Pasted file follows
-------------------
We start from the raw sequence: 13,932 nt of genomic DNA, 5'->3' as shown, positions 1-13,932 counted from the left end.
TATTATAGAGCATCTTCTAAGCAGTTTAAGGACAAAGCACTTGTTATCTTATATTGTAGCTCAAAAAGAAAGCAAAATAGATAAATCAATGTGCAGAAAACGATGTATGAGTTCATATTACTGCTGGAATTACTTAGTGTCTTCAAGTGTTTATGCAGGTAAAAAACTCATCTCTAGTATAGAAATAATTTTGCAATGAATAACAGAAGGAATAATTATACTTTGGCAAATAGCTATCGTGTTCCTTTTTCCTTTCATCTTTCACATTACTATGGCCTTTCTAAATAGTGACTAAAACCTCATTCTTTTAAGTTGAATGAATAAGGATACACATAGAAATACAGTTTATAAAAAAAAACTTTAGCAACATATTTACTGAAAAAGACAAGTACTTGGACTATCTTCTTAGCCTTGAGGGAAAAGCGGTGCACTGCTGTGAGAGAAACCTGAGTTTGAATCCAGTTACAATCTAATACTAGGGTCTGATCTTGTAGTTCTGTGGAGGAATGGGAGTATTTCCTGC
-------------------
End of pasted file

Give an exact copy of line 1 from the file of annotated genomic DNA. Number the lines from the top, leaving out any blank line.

We start from the raw sequence: 13,932 nt of genomic DNA, 5'->3' as shown, positions 1-13,932 counted from the left end.